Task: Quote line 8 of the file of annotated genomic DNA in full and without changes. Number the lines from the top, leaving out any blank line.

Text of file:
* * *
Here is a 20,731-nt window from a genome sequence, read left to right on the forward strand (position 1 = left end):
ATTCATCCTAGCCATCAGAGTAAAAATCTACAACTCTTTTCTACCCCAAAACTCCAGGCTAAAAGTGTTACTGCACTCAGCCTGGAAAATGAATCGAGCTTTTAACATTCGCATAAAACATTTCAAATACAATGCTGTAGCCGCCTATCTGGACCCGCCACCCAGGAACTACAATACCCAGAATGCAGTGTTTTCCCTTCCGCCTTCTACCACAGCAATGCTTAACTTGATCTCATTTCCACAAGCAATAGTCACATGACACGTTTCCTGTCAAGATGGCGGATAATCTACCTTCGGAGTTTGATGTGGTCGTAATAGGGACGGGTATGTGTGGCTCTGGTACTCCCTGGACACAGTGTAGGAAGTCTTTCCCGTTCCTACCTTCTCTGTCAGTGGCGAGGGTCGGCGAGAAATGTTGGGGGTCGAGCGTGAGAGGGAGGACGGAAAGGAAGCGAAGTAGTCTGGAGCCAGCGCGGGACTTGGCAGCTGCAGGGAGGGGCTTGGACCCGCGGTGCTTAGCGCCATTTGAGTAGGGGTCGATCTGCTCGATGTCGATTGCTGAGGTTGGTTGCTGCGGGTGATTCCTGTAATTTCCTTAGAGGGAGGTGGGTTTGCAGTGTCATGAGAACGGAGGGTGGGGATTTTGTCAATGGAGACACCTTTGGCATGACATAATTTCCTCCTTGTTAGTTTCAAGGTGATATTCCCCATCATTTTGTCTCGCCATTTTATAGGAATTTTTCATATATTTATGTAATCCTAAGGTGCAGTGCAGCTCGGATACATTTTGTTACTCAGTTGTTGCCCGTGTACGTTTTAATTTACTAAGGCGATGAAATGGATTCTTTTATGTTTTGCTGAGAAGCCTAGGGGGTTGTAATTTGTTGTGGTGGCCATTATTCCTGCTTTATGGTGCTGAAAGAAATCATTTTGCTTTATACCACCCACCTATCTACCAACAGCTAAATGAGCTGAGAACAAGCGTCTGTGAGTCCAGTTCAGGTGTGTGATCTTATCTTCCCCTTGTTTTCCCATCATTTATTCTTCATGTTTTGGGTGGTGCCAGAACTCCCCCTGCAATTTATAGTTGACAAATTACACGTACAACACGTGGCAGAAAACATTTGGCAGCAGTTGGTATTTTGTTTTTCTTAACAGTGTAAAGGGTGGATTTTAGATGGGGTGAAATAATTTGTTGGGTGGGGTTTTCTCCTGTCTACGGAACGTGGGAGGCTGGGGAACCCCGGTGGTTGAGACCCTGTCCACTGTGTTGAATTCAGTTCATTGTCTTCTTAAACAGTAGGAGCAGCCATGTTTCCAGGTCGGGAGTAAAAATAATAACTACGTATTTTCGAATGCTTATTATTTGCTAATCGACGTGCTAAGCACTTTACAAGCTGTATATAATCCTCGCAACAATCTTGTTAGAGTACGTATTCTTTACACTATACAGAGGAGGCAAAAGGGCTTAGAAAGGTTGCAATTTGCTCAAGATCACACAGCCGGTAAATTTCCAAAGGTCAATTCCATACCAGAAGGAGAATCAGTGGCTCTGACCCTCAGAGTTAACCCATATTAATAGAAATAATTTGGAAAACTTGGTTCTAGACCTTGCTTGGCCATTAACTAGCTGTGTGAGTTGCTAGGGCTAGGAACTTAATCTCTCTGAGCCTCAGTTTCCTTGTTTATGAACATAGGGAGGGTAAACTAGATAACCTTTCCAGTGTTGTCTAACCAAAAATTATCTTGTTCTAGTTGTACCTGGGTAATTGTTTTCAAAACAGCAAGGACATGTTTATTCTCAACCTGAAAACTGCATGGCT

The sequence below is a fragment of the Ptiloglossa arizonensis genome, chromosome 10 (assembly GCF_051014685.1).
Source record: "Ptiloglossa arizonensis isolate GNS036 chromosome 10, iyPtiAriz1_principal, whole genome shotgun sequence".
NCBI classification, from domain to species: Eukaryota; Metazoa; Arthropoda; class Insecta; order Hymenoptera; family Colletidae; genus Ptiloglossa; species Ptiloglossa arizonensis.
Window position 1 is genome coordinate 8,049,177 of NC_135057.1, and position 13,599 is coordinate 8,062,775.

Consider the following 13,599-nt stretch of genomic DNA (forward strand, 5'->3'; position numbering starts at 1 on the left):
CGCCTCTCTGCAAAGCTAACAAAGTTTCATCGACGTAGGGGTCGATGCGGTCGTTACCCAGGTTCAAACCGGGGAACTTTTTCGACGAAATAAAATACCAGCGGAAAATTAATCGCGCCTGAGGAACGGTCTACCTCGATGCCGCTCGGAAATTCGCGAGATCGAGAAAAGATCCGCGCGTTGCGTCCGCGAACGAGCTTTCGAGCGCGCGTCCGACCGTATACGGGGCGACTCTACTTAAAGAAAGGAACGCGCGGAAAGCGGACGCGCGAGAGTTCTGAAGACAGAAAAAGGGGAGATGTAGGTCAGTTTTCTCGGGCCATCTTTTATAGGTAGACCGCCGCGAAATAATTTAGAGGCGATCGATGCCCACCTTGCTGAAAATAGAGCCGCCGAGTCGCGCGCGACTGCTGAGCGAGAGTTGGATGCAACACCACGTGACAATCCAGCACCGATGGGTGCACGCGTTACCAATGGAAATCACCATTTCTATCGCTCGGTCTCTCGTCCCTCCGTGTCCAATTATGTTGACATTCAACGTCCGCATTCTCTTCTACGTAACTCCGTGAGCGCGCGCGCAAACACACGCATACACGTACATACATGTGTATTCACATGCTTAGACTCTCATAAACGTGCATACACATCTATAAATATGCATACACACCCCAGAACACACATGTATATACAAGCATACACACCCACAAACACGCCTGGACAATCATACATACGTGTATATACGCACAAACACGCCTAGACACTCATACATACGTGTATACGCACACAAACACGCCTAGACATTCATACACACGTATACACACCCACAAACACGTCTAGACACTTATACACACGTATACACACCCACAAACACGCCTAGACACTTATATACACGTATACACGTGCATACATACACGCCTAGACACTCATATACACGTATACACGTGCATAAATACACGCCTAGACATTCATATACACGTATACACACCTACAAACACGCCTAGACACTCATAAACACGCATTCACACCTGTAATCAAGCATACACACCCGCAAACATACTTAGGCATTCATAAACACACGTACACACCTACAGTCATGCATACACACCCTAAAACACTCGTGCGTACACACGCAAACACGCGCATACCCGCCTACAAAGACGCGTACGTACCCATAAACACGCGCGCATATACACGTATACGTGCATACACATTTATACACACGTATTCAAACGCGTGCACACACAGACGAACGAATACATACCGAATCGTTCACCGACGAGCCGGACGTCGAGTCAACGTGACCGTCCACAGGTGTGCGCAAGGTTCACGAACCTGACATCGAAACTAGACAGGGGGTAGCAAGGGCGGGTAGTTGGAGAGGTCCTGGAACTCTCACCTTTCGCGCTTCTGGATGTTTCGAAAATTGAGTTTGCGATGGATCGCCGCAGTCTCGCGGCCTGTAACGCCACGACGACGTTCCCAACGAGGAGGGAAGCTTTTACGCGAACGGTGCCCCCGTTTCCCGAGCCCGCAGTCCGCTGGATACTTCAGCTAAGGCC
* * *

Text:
CGCCTCTCTGCAAAGCTAACAAAGTTTCATCGACGTAGGGGTCGATGCGGTCGTTACCCAGGTTCAAACCGGGGAACTTTTTCGACGAAATAAAATACCAGCGGAAAATTAATCGCGCCTGAGGAACGGTCTACCTCGATGCCGCTCGGAAATTCGCGAGATCGAGAAAAGATCCGCGCGTTGCGTCCGCGAACGAGCTTTCGAGCGCGCGTCCGACCGTATACGGGGCGACTCTACTTAAAGAAAGGAACGCGCGGAAAGCGGACGCGCGAGAGTTCTGAAGACAGAAAAAGGGGAGATGTAGGTCAGTTTTCTCGGGCCATCTTTTATAGGTAGACCGCCGCGAAATAATTTAGAGGCGATCGATGCCCACCTTGCTGAAAATAGAGCCGCCGAGTCGCGCGCGACTGCTGAGCGAGAGTTGGATGCAACACCACGTGACAATCCAGCACCGATGGGTGCACGCGTTACCAATGGAAATCACCATTTCTATCGCTCGGTCTCTCGTCCCTCCGTGTCCAATTATGTTGACATTCAACGTCCGCATTCTCTTCTACGTAACTCCGTGAGCGCGCGCGCAAACACACGCATACACGTACATACATGTGTATTCACATGCTTAGACTCTCATAAACGTGCATACACATCTATAAATATGCATACACACCCCAGAACACACATGTATATACAAGCATACACACCCACAAACACGCCTGGACAATCATACATACGTGTATATACGCACAAACACGCCTAGACACTCATACATACGTGTATACGCACACAAACACGCCTAGACATTCATACACACGTATACACACCCACAAACACGTCTAGACACTTATACACACGTATACACACCCACAAACACGCCTAGACACTTATATACACGTATACACGTGCATACATACACGCCTAGACACTCATATACACGTATACACGTGCATAAATACACGCCTAGACATTCATATACACGTATACACACCTACAAACACGCCTAGACACTCATAAACACGCATTCACACCTGTAATCAAGCATACACACCCGCAAACATACTTAGGCATTCATAAACACACGTACACACCTACAGTCATGCATACACACCCTAAAACACTCGTGCGTACACACGCAAACACGCGCATACCCGCCTACAAAGACGCGTACGTACCCATAAACACGCGCGCATATACACGTATACGTGCATACACATTTATACACACGTATTCAAACGCGTGCACACACAGACGAACGAATACATACCGAATCGTTCACCGACGAGCCGGACGTCGAGTCAACGTGACCGTCCACAGGTGTGCGCAAGGTTCACGAACCTGACATCGAAACTAGACAGGGGGTAGCAAGGGCGGGTAGTTGGAGAGGTCCTGGAACTCTCACCTTTCGCGCTTCTGGATGTTTCGAAAATTGAGTTTGCGATGGATCGCCGCAGTCTCGCGGCCTGTAACGCCACGACGACGTTCCCAACGAGGAGGGAAGCTTTTACGCGAACGGTGCCCCCGTTTCCCGAGCCCGCAGTCCGCTGGATACTTCAGCTAAGGCC